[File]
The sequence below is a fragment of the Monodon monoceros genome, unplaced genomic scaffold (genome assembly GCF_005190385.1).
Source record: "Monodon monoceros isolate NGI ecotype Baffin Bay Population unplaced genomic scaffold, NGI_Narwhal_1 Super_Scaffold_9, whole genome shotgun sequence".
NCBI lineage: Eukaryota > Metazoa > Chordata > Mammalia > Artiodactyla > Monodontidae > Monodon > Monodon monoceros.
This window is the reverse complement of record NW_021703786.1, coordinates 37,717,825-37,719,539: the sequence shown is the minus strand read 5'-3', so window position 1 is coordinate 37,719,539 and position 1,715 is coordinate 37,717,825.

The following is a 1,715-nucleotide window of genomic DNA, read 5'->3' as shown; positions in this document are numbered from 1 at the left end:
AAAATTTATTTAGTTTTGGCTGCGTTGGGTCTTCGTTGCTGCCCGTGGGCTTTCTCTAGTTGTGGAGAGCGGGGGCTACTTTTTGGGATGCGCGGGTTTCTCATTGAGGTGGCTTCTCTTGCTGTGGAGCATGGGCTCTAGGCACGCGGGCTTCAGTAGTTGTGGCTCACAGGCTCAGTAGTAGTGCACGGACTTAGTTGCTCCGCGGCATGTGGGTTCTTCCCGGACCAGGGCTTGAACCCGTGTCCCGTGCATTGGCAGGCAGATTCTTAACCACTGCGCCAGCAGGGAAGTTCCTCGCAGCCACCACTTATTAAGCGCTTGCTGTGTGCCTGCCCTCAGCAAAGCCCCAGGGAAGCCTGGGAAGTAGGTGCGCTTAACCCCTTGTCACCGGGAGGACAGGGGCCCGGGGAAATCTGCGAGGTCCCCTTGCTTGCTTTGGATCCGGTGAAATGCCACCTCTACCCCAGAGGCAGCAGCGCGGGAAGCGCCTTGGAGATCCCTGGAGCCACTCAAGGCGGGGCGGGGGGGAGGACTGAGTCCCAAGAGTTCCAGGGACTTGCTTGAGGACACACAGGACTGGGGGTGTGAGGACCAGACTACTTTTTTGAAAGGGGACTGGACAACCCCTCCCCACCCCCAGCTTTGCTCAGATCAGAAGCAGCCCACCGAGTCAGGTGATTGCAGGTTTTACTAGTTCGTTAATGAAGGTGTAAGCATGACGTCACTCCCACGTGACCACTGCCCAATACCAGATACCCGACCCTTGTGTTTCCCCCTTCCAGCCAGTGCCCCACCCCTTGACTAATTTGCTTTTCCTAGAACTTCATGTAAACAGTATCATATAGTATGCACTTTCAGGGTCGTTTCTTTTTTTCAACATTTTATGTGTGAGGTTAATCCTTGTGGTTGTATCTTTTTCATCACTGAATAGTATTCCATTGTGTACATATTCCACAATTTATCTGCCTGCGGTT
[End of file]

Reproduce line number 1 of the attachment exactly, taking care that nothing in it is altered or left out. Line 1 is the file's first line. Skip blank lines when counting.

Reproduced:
The sequence below is a fragment of the Monodon monoceros genome, unplaced genomic scaffold (genome assembly GCF_005190385.1).